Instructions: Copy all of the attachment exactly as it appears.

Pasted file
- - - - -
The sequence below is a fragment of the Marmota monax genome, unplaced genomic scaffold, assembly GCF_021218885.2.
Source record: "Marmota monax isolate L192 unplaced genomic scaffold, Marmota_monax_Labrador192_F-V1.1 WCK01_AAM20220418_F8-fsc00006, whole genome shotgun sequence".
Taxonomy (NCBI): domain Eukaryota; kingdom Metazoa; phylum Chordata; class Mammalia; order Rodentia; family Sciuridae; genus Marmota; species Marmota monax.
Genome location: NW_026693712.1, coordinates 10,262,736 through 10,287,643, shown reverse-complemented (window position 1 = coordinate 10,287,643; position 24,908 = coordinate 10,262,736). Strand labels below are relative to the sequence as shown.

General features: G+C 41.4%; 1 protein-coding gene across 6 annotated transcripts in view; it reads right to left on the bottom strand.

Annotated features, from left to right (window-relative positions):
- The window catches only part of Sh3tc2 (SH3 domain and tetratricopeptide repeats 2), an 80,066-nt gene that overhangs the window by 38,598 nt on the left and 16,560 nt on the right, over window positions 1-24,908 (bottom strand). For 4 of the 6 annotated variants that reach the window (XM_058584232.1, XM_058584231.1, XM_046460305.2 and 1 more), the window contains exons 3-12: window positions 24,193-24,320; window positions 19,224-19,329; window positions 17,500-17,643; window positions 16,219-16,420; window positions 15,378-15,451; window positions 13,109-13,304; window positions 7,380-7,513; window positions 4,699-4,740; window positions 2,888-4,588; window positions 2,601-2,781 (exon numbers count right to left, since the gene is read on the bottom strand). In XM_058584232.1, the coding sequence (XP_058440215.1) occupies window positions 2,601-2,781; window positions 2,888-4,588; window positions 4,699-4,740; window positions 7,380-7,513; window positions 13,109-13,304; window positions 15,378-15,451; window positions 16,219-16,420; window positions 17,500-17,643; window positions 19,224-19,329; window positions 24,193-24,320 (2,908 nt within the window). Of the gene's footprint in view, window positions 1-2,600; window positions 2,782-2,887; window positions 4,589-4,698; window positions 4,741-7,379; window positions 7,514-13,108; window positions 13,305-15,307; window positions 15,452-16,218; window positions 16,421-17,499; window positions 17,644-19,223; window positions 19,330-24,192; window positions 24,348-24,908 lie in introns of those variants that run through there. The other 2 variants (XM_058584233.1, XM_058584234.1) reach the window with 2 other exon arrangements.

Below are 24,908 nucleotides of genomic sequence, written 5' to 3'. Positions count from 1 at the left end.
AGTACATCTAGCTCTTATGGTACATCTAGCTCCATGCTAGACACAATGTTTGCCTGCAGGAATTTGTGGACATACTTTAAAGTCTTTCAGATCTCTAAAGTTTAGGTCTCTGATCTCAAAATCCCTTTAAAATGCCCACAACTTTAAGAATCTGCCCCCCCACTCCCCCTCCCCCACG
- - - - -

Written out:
The sequence below is a fragment of the Marmota monax genome, unplaced genomic scaffold, assembly GCF_021218885.2.
Source record: "Marmota monax isolate L192 unplaced genomic scaffold, Marmota_monax_Labrador192_F-V1.1 WCK01_AAM20220418_F8-fsc00006, whole genome shotgun sequence".
Taxonomy (NCBI): domain Eukaryota; kingdom Metazoa; phylum Chordata; class Mammalia; order Rodentia; family Sciuridae; genus Marmota; species Marmota monax.
Genome location: NW_026693712.1, coordinates 10,262,736 through 10,287,643, shown reverse-complemented (window position 1 = coordinate 10,287,643; position 24,908 = coordinate 10,262,736). Strand labels below are relative to the sequence as shown.

General features: G+C 41.4%; 1 protein-coding gene across 6 annotated transcripts in view; it reads right to left on the bottom strand.

Annotated features, from left to right (window-relative positions):
- The window catches only part of Sh3tc2 (SH3 domain and tetratricopeptide repeats 2), an 80,066-nt gene that overhangs the window by 38,598 nt on the left and 16,560 nt on the right, over window positions 1-24,908 (bottom strand). For 4 of the 6 annotated variants that reach the window (XM_058584232.1, XM_058584231.1, XM_046460305.2 and 1 more), the window contains exons 3-12: window positions 24,193-24,320; window positions 19,224-19,329; window positions 17,500-17,643; window positions 16,219-16,420; window positions 15,378-15,451; window positions 13,109-13,304; window positions 7,380-7,513; window positions 4,699-4,740; window positions 2,888-4,588; window positions 2,601-2,781 (exon numbers count right to left, since the gene is read on the bottom strand). In XM_058584232.1, the coding sequence (XP_058440215.1) occupies window positions 2,601-2,781; window positions 2,888-4,588; window positions 4,699-4,740; window positions 7,380-7,513; window positions 13,109-13,304; window positions 15,378-15,451; window positions 16,219-16,420; window positions 17,500-17,643; window positions 19,224-19,329; window positions 24,193-24,320 (2,908 nt within the window). Of the gene's footprint in view, window positions 1-2,600; window positions 2,782-2,887; window positions 4,589-4,698; window positions 4,741-7,379; window positions 7,514-13,108; window positions 13,305-15,307; window positions 15,452-16,218; window positions 16,421-17,499; window positions 17,644-19,223; window positions 19,330-24,192; window positions 24,348-24,908 lie in introns of those variants that run through there. The other 2 variants (XM_058584233.1, XM_058584234.1) reach the window with 2 other exon arrangements.

Below are 24,908 nucleotides of genomic sequence, written 5' to 3'. Positions count from 1 at the left end.
AGTACATCTAGCTCTTATGGTACATCTAGCTCCATGCTAGACACAATGTTTGCCTGCAGGAATTTGTGGACATACTTTAAAGTCTTTCAGATCTCTAAAGTTTAGGTCTCTGATCTCAAAATCCCTTTAAAATGCCCACAACTTTAAGAATCTGCCCCCCCACTCCCCCTCCCCCACG